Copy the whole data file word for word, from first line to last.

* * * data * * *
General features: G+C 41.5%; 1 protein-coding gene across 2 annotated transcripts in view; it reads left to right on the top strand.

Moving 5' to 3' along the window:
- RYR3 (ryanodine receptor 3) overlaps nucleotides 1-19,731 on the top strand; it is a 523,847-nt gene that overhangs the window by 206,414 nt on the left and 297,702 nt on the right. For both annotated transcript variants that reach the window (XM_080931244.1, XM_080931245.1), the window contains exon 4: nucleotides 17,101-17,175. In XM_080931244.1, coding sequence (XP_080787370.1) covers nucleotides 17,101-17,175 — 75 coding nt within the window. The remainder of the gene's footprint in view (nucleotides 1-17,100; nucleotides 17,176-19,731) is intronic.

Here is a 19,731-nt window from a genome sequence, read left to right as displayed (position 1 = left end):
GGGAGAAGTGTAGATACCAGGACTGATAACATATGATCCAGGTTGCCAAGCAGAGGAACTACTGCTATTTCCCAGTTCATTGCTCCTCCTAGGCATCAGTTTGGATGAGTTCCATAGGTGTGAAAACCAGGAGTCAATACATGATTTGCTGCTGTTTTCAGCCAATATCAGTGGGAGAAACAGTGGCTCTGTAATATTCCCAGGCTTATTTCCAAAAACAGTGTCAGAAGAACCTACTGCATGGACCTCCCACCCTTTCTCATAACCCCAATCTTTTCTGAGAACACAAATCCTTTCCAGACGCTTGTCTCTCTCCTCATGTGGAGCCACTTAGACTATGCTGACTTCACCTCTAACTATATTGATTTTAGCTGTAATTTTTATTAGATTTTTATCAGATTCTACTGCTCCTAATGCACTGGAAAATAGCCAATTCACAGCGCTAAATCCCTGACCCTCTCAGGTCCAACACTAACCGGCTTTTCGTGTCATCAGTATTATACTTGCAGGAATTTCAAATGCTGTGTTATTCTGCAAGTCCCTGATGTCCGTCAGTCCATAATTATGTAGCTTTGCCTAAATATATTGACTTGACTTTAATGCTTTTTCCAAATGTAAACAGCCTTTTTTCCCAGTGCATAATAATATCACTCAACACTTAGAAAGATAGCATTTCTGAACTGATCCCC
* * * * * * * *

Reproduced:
General features: G+C 41.5%; 1 protein-coding gene across 2 annotated transcripts in view; it reads left to right on the top strand.

Moving 5' to 3' along the window:
- RYR3 (ryanodine receptor 3) overlaps nucleotides 1-19,731 on the top strand; it is a 523,847-nt gene that overhangs the window by 206,414 nt on the left and 297,702 nt on the right. For both annotated transcript variants that reach the window (XM_080931244.1, XM_080931245.1), the window contains exon 4: nucleotides 17,101-17,175. In XM_080931244.1, coding sequence (XP_080787370.1) covers nucleotides 17,101-17,175 — 75 coding nt within the window. The remainder of the gene's footprint in view (nucleotides 1-17,100; nucleotides 17,176-19,731) is intronic.

Here is a 19,731-nt window from a genome sequence, read left to right as displayed (position 1 = left end):
GGGAGAAGTGTAGATACCAGGACTGATAACATATGATCCAGGTTGCCAAGCAGAGGAACTACTGCTATTTCCCAGTTCATTGCTCCTCCTAGGCATCAGTTTGGATGAGTTCCATAGGTGTGAAAACCAGGAGTCAATACATGATTTGCTGCTGTTTTCAGCCAATATCAGTGGGAGAAACAGTGGCTCTGTAATATTCCCAGGCTTATTTCCAAAAACAGTGTCAGAAGAACCTACTGCATGGACCTCCCACCCTTTCTCATAACCCCAATCTTTTCTGAGAACACAAATCCTTTCCAGACGCTTGTCTCTCTCCTCATGTGGAGCCACTTAGACTATGCTGACTTCACCTCTAACTATATTGATTTTAGCTGTAATTTTTATTAGATTTTTATCAGATTCTACTGCTCCTAATGCACTGGAAAATAGCCAATTCACAGCGCTAAATCCCTGACCCTCTCAGGTCCAACACTAACCGGCTTTTCGTGTCATCAGTATTATACTTGCAGGAATTTCAAATGCTGTGTTATTCTGCAAGTCCCTGATGTCCGTCAGTCCATAATTATGTAGCTTTGCCTAAATATATTGACTTGACTTTAATGCTTTTTCCAAATGTAAACAGCCTTTTTTCCCAGTGCATAATAATATCACTCAACACTTAGAAAGATAGCATTTCTGAACTGATCCCC